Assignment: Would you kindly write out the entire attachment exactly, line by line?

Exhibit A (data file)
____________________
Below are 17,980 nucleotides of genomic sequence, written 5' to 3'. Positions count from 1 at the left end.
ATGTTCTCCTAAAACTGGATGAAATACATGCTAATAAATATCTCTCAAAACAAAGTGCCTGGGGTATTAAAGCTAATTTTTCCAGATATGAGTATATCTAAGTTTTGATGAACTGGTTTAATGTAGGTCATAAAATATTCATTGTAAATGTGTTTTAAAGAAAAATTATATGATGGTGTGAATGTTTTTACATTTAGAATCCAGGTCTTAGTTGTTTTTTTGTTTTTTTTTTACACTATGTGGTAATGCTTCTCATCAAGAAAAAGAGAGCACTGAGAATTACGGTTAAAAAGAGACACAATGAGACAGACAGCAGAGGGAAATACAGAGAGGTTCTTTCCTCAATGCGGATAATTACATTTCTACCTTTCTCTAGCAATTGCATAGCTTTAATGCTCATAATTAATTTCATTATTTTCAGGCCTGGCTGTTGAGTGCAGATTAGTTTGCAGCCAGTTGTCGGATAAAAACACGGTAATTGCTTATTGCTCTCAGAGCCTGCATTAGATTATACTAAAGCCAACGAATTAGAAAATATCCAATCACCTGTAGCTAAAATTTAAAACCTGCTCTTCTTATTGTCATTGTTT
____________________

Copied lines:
Below are 17,980 nucleotides of genomic sequence, written 5' to 3'. Positions count from 1 at the left end.
ATGTTCTCCTAAAACTGGATGAAATACATGCTAATAAATATCTCTCAAAACAAAGTGCCTGGGGTATTAAAGCTAATTTTTCCAGATATGAGTATATCTAAGTTTTGATGAACTGGTTTAATGTAGGTCATAAAATATTCATTGTAAATGTGTTTTAAAGAAAAATTATATGATGGTGTGAATGTTTTTACATTTAGAATCCAGGTCTTAGTTGTTTTTTTGTTTTTTTTTTACACTATGTGGTAATGCTTCTCATCAAGAAAAAGAGAGCACTGAGAATTACGGTTAAAAAGAGACACAATGAGACAGACAGCAGAGGGAAATACAGAGAGGTTCTTTCCTCAATGCGGATAATTACATTTCTACCTTTCTCTAGCAATTGCATAGCTTTAATGCTCATAATTAATTTCATTATTTTCAGGCCTGGCTGTTGAGTGCAGATTAGTTTGCAGCCAGTTGTCGGATAAAAACACGGTAATTGCTTATTGCTCTCAGAGCCTGCATTAGATTATACTAAAGCCAACGAATTAGAAAATATCCAATCACCTGTAGCTAAAATTTAAAACCTGCTCTTCTTATTGTCATTGTTT